Fool the World: The Pixies’ Trompe le Monde

Proustian remembrances of things past, this particular musical madeleine being the Pixies’ Trompe Le Monde.

“Here, listen to this,” he said, pressing a C60 cassette into the palm of my uncomprehending hand.  It was 1994, and we were in the middle of a particularly dreary Technology lesson – the room smelling of sawdust and sadness – and Dave was passing me a tape he’d recorded.

“You’ll like it”, he said.  We’d chatted about music before, at school, bonding over our mutual love for REM and Green in particular – but this was my first actual recommendation.  My first ever tape that someone had given me (he’s married now, but I consider this our musical courtship in many ways).  It was Trompe Le Monde by the Pixies.  I’d vaguely heard of them, of course, but apart from knowing that they’d released a song called Debaser, not many musical arrows had pierced my shell of REM, Smiths, Housemartins and Joy Division (I was a happy child, I swear).  But this was it.  This was my initiation – my musical Year Zero.

I remember sitting down in my bedroom and putting the tape into the ghetto blaster hi-fi contraption that served my musical needs – the source of all of the John Peel Festive Fifties that i still have on cassette to this day – and hit PLAY and lay back on the bed, as was my wont when musical times are occurring (and still kind of is).  From the plangent, echoing, opening chords of the titular track, and its Olympian drumming and insistent bassline, I was sold.  This was very much My Music.  Dave was right – why hadn’t I heard this before?

Alec Eiffel solidified this – it seemed to have the quickest chord changes of any song I’d ever heard (and I’d heard the Wedding Present, dangnammit!), and was still utterly – almost hypnotically – melodic.  I can still play some it on the old Korg M1, I can.  It left its mark, like many a girl.  But the next song – The Sad Punk – was what sold me. From the opening thud of the drum.

‘I… smell… smoke… that comes from a gun”, Black Francis screams, “Named EXTINCTION!”

That was it for me, I was 100% sold on this, gyrating and flailing and pogoing along to the thrust of this justified pounding sound.

But then it came.

Shift change.

Mood range.

A sudden halt, a hiccup in time, and the relentless thrashing was superseded by arpeggiated minor chords, plucking out a sad melody.

“And evolving from the sea…”

Visions in my head of pre-Cambrian sea life, of primitive and primaeval starfish and jellyfish.

“Would not be too much time, for me…”

The lungfish throws itself in my mind from the primordial seas upon the Cambrian sands.

“To walk beside you in the sun…”

Two hominids, freshly evolved as higher intelligences, walk together hand in hand upon prehistoric sands.

And I’m rolling around the bed, my limbs all entwined, loving everything that I’m hearing.  This is music, this.  Where has it been all my fourteen years of life?  Where?

At least I’ll be here and a fan, when the Pixies bring out their next album.

(And somewhere, high in some Otherworld plane, the Fates cackle amongst themselves just as they did in 1989 when I started liking Doctor Who).

But still: The Jesus and Mary Chain cover Head On is brilliant, too – it’s all made of brilliantine and purists be damned.  Palace of the Brine is wonderful as well – and is actually the song that Dave asked me if I liked when i next saw him.  He expected it to be my favourite.  I like it a lot, but no not quite.  And the fun we had a couple of years later at college singing (screaming) U-Mass on karaoke was well worth the wait.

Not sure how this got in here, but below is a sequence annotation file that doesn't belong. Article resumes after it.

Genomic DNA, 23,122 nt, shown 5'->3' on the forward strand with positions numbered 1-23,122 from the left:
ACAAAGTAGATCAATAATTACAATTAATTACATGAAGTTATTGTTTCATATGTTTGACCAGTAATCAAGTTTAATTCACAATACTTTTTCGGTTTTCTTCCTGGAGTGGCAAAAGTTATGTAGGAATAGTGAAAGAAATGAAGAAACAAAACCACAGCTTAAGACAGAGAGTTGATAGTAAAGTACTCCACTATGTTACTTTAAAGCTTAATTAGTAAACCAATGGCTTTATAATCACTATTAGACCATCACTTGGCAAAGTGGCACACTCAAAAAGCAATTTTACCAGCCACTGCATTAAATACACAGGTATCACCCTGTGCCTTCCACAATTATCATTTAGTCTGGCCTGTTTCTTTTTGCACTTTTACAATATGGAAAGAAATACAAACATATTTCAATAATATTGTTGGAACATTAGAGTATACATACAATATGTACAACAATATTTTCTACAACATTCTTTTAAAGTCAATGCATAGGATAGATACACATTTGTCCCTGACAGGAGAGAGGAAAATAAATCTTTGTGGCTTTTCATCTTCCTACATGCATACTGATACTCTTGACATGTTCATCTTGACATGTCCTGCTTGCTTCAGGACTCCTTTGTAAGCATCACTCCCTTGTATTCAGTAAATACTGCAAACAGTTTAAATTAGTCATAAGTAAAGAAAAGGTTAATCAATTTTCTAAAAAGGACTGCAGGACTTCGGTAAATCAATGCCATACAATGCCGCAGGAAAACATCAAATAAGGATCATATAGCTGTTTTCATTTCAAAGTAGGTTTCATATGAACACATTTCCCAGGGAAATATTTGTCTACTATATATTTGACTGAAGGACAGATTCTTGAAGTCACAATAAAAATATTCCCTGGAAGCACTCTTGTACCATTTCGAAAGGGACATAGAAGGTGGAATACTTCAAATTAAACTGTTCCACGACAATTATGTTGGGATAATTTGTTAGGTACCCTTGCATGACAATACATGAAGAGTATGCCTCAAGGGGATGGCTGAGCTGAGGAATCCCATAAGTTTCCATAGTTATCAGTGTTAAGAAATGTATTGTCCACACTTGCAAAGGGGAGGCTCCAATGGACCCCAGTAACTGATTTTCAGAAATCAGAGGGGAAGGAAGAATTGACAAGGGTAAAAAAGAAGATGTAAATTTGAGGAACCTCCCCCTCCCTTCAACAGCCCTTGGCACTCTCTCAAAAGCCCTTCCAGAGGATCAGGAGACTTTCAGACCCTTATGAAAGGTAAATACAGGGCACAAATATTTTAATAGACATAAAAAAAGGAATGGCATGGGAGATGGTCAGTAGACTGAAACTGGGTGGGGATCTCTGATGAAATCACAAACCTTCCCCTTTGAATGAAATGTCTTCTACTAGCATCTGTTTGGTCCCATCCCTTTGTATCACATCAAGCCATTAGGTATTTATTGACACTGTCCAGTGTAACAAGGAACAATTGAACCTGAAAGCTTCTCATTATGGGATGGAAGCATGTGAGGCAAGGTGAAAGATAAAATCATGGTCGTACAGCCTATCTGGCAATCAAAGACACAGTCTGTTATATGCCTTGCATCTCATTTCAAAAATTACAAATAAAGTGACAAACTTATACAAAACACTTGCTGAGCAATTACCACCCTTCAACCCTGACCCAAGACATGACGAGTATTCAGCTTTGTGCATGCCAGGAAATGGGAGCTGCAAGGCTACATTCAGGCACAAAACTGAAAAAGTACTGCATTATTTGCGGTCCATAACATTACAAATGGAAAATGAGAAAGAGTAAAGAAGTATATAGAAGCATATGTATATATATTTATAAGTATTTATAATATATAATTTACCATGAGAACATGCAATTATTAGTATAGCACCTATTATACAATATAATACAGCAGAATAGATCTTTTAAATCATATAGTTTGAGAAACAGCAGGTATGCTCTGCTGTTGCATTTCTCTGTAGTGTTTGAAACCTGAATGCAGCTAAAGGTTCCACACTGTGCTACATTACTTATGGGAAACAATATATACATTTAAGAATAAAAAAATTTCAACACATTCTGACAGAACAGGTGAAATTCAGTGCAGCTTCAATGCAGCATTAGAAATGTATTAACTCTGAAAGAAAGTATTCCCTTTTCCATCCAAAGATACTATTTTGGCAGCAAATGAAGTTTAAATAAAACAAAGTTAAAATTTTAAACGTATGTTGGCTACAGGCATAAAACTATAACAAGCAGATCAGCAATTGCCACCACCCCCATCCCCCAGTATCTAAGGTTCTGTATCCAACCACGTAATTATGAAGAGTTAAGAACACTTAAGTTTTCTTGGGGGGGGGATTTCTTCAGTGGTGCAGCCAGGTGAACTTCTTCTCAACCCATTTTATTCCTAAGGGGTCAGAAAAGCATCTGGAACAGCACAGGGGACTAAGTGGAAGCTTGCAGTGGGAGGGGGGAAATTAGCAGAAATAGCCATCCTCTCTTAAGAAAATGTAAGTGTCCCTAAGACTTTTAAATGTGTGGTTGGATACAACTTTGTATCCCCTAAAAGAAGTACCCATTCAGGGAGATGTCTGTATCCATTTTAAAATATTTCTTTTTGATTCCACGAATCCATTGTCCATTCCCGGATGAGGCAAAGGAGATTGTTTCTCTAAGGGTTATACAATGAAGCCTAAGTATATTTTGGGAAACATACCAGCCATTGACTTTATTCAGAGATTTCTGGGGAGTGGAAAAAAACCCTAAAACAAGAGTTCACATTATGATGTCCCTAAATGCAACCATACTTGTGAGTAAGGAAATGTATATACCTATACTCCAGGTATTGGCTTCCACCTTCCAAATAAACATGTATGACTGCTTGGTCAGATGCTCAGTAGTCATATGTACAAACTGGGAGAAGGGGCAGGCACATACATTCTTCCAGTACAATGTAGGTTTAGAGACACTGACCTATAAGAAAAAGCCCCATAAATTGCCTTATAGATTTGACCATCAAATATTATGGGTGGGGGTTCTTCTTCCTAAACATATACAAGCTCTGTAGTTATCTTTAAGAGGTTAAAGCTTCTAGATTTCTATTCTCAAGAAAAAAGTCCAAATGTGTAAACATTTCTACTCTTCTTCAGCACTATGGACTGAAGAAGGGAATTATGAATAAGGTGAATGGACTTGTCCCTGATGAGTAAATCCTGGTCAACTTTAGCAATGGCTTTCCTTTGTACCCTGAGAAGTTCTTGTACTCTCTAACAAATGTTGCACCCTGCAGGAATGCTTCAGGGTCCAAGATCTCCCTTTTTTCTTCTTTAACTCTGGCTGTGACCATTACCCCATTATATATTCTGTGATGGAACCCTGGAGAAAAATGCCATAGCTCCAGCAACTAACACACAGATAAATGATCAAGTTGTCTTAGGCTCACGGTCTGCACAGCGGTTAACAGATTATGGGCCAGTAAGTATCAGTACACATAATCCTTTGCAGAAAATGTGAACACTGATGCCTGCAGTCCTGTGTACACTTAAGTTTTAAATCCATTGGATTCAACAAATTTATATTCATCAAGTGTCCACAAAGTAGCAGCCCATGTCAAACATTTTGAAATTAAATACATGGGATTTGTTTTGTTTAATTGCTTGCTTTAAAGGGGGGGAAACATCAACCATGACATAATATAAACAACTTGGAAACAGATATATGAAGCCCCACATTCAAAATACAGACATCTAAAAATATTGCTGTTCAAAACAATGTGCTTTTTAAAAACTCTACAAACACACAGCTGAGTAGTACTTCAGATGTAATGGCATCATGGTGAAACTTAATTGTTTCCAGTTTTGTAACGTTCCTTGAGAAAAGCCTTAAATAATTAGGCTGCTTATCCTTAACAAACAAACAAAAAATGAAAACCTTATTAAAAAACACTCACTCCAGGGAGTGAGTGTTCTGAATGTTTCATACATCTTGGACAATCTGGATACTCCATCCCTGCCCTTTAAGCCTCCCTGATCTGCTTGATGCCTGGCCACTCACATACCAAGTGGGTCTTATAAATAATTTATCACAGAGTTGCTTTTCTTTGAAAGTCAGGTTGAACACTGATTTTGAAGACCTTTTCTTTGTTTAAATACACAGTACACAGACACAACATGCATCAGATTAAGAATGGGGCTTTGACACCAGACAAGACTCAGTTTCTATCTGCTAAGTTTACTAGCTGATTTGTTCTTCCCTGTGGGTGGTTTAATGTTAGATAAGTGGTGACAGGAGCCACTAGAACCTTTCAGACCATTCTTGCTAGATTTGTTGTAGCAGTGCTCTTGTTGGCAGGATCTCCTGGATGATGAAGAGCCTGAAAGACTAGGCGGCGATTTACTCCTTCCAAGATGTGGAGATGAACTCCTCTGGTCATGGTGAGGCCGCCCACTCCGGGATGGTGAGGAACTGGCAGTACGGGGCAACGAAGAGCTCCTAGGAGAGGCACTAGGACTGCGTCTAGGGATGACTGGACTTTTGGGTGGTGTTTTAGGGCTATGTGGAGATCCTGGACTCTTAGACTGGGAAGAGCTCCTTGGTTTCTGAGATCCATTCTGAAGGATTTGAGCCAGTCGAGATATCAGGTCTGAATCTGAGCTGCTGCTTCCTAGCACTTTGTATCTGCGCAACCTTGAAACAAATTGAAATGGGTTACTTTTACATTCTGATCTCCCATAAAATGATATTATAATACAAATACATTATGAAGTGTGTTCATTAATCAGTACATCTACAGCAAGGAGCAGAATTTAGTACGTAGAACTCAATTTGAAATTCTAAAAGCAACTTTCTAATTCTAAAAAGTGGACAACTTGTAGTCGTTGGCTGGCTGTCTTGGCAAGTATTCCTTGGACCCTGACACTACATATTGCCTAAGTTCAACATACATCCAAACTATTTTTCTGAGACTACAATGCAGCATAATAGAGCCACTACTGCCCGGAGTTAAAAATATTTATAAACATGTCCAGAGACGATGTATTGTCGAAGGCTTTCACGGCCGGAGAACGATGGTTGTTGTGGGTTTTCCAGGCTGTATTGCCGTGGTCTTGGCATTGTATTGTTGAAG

“It’s educational!”

Letter to Memphis is an eternal fave (as Susanna Hoffs so nearly sang), as I went into it looking at the title and expecting something to do with Elvis, only to be met with an epistle from an apostle of Horus speaking of his reincarnation and pining for his own personal Ankhesenamun back in old Egypt, walking the land of Khem in all her strength and beauty.  It always makes my heart swell a bit, like the Grinch when he makes that measuring device break.  Then we meet the extraordinary Bird Dream of Olympus Mons.  I recall – vaguely, through the moody mists of memory – a story in a friend’s paperback SF anthology, about a man going to Mars and having to be physically adapted to the environment of the planet to the point where he no longer considers himself human, and scales Olympus Mons to die.  That’s the imagery this sad song always conjures to me.

“Into the mountain…. I will fall”

The next great song (excluding, cruelly, Subbacultcha, because much though I like it, it was my anthem whilst getting into the whole underground/Goth scene and there are memories there, so let’s… Let’s just move on, yeah?) is the superlative Distance Equals Rate Times Time.  Because it’s mathematically accurate, and because it’s great, with such insistence and conviction of what will happen if one has no vision, television and looks into the sun.

“Looking into the sun…”

Dave and I attempted a few times to form a band after this.  We wrote a lot of songs together.  One of the stipulations was that none of the songs we wrote should be more than two and a half minutes long, maximum, as “It’s good enough for Buddy Holly and it’s good enough for the Pixies”.  I still have those wise, unwise, words echoing in my head to this day when I write sonething.  There might be gold in them thar words.

I still love Kim Deal.

❉ Glen McCulla has had a lifetime-long interest in film, history and film history – especially the genres of science fiction, fantasy and horror. He sometimes airs his maunderings on his blog at and skulks moodily on Twitter at @ColdLazarou

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1 Comment

  1. Unless I overlooked, you left out Motorway To Roswell! The best song on the album! An ode opposed to the objectification of aliens.

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